Al Qaeda Strikes Back

October 23, 2009

Violence that has been defined as terrorism is usually perpetrated in relation to the political dynamics of a culture or society. Terrorism can thus be viewed as a mechanism of change used by those who feel powerless and seek to undermine the status quo or the understood power of a marked group. To recruit future members, dissident groups use shows of force, coercion, rhetoric, and iconography to utilize any radical discourse already existing within the social or political sphere of a given society. The terrorist network al Qaeda has effectively merged Islamist ideology and the Salafi movement to encourage religiously motivated militants into assisting their cause.

Al Qaeda has suffered setbacks since 9/11. It’s original figurehead, Osama bin Laden, has lost some of his influence within the network: The franchises in Iraq, Afghanistan, and parts of Africa have at times openly rebelled against his preferred strategies of attack. Others among the network’s top operatives are also politically impotent while they remain in hiding. Many of the most experienced have been killed. The network has thus far failed in its attempts to overthrow the governments of Saudi Arabia, Jordan, Egypt, Afghanistan, and Pakistan. Perhaps most importantly, al Qaeda has seen the majority of its monetary assets frozen. Al Qaeda made four public appeals for money within the first six months of 2009. This tells analysts that al Qaeda’s ability to dominate the direction of insurgencies within Asia and the Middle East is waning. But does this mean the network is currently weak? In a word, no. The al Qaeda network is perhaps more dangerous than it has ever been.

New fighters are still joining al Qaeda’s ranks. But more significantly, al Qaeda’s financial and logistical problems have forced the network to strengthen its alliances with other groups such as the various Taliban franchises in Afghanistan, the Pakistani Taliban, Balochi and Punjabi extremists, Saudi dissidents, Iraqi insurgents, and unaffiliated groups who profit from drug smuggling. This dependence on alliances has caused the network to become as close operationally with outside groups as it has ever been. With these new ties, al Qaeda has also been able to bond ideologically with other groups like never before. This adds a whole new dimension to the insurgencies in both Afghanistan and Pakistan.

Al Qaeda’s goal remains the same. It aims to “provoke and bait” the United States into “bleeding wars” throughout the Islamic world. However, its strategies for doing so have changed with bin Laden’s waning influence within the network.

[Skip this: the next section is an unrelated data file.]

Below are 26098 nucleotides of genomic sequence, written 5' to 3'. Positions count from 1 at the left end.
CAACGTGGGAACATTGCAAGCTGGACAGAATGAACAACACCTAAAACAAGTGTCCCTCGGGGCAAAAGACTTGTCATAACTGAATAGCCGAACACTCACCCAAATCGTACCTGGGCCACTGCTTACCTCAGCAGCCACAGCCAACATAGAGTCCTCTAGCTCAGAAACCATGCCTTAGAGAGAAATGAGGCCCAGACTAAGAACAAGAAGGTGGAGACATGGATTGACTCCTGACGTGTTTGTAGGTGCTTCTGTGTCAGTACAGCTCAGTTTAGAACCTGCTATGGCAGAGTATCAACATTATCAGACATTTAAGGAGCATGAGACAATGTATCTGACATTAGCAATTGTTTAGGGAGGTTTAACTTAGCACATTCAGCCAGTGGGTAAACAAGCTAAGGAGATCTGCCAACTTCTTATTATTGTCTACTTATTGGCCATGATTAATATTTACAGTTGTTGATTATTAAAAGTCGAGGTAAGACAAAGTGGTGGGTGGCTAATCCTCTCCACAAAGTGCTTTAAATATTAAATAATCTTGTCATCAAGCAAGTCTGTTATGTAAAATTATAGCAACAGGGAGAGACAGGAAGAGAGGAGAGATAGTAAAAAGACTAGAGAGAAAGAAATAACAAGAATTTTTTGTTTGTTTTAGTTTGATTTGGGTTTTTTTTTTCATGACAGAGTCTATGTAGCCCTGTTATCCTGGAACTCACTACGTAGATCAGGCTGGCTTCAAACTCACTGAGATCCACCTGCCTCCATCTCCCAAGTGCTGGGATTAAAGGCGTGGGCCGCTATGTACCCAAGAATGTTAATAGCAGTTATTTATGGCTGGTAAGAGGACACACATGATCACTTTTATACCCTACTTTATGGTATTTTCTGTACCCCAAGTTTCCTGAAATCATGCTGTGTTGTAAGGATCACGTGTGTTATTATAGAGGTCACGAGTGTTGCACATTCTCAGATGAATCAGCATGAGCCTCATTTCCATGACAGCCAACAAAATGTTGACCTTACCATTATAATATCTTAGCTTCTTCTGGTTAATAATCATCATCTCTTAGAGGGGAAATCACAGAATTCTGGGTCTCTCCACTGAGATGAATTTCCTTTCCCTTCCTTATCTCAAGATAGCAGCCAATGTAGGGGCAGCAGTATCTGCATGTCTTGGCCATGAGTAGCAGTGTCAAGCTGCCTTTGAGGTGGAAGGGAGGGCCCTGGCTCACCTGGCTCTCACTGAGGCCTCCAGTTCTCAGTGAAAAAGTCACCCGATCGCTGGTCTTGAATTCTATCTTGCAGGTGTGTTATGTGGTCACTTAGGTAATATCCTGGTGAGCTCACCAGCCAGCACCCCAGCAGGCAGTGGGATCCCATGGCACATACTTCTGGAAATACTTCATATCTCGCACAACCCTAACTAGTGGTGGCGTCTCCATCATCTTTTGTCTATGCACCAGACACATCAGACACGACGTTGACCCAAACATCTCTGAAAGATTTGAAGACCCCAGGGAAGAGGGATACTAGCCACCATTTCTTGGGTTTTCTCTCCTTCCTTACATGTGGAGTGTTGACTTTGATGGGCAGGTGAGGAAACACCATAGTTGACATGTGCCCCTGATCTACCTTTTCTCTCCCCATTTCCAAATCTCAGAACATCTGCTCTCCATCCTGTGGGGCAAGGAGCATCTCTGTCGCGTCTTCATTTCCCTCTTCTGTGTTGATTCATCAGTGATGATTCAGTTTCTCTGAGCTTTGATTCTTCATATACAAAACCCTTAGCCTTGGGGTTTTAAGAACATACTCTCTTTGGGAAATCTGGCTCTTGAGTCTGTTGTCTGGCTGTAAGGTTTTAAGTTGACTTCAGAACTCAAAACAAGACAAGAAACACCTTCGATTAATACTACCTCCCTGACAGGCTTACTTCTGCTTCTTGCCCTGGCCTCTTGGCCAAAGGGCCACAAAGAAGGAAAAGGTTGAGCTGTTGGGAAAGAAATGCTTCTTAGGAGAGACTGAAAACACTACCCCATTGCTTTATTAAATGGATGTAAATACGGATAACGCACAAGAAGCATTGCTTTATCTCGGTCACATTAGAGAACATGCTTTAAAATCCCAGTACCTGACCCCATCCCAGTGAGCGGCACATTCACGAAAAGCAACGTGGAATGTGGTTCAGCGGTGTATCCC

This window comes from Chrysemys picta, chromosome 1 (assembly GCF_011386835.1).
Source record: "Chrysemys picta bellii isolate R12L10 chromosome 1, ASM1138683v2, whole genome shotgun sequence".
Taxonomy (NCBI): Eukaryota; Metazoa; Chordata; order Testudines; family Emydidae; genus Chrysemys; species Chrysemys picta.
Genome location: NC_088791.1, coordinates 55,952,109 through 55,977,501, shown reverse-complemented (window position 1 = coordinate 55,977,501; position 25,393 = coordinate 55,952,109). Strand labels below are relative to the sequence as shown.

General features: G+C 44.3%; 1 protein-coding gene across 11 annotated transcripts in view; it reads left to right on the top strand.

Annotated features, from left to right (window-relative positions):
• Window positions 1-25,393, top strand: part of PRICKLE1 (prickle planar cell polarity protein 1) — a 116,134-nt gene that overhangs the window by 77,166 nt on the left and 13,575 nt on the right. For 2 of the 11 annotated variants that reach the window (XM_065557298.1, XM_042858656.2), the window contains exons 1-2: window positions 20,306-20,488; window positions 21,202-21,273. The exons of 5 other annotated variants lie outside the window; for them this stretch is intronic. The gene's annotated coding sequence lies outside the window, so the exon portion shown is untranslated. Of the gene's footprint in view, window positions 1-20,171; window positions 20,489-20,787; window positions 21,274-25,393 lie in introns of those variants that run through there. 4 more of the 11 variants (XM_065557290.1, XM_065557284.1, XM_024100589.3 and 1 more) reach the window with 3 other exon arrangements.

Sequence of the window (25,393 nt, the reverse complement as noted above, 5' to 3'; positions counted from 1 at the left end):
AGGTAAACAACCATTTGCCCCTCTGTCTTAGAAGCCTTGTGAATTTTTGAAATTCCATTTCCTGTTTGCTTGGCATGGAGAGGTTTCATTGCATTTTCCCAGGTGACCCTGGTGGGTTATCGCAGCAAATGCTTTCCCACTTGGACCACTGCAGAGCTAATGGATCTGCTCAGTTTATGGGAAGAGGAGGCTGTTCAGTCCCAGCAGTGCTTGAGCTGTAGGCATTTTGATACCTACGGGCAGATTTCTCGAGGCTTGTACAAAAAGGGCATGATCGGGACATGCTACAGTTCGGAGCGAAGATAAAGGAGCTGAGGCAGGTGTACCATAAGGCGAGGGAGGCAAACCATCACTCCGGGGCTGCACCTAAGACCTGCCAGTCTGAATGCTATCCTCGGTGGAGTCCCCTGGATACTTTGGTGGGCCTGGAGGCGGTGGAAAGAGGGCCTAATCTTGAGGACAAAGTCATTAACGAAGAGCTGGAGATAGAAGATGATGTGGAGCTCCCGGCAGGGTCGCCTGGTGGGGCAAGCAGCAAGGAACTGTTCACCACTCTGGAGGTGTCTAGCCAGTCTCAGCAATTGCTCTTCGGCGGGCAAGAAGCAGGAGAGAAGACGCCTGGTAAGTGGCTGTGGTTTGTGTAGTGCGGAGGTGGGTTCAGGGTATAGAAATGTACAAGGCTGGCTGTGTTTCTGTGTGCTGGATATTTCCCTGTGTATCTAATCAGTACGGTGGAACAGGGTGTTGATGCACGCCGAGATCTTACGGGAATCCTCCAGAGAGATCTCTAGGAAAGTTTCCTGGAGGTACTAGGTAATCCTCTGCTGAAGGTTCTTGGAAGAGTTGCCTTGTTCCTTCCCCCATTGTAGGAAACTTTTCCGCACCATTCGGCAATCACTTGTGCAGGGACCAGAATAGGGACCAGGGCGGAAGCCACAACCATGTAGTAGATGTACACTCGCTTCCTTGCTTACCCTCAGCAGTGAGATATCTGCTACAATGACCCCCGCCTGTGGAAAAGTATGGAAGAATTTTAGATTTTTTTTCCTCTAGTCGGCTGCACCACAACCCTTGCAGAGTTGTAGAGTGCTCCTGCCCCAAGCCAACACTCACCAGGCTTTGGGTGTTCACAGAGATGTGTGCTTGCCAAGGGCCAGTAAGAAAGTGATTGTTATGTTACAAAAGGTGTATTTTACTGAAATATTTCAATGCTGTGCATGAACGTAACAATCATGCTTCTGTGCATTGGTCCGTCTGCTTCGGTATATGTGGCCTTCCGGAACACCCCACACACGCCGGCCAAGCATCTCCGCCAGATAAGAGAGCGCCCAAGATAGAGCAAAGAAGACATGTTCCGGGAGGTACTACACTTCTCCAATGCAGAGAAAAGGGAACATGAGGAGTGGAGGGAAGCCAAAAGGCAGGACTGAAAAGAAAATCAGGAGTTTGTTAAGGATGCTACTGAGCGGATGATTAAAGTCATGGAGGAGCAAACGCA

Abu Musab al Zarqawi was perhaps the first member of the al Qaeda network to openly challenge bin Laden’s methods. Zarqawi masterminded and oversaw the strategy that was originally used to destabilize Iraq and alienate Coalition forces. Zarqawi focused on the fault line in Iraqi society – the divide between Sunnis and Shia – with the intention to cause civil war. The ruthless attacks he launched against the Shia prompted criticism within al Qaeda; however, bin Laden was in no position to challenge Zarqawi publicly. Even so, Zarqawi’s intention to initiate a Muslim civil war caused bin Laden and his lieutenants to refer to Zarqawi as al Gharib (the stranger).

Bin Laden’s personal influence has only weakened in recent years. Groups unaffiliated with bin Laden, but touting the al Qaeda name, spring up daily. Like the name Taliban before it, al Qaeda is in danger of becoming a generic term for insurgents groups. And that could make al Qaeda more ideologically dangerous than it is now. As it currently stands, al Qaeda is focused on keeping the United States bogged down in conflicts with Muslim fighters. However, if al Qaeda as we know it today looses control of its ideological brand, any new al Qaeda that emerges could become a more dangerous force. This is because, as Economic theory of Competition explains, competitors encourage efficiency. Competition for the socio-politico-religious clout that comes from being associated with al Qaeda could encourage more ruthless, shocking, and devastating destruction. On the other hand, al Qaeda’s strengthening alliances with other groups could cause the network to loose its strict focus on U.S. interests. If this were to happen, al Qaeda’s still considerable resources could be unleashed on populations in new and unexpected ways.

As it is, al Qaeda is currently engaged with its allies in an effort to destabilize Pakistan. It is doing this to keep American troops in Afghanistan distracted as well as to make leaving Afghanistan all the more difficult for the U.S.

The latest violence in Pakistan sees the Pakistani Taliban and other extremists attacking soft targets in the larger cities as well as military instillations. Many interpret the attacks on the military as a warning meant to keep government forces out of the insurgent stronghold of Southern Waziristan. But for al Qaeda, it shows a two-pronged goal. It would be more difficult for a weakened Pakistan to physically challenge al Qaeda and the network’s new alliance of militant groups. More important, a weakened Pakistan goes against the interests of the United States, and further destabilizing of the region would just further embroil the the U.S. in regional conflicts.

It appears to be al Qaeda’s goal to further destabilize Pakistan by antagonizing Iran into conflict with the country through the use of the militant group Jundullah. Jundullah’s recent orchestration of a suicide attack on top Iranian military brass seems to have been accomplished with al Qaeda training.

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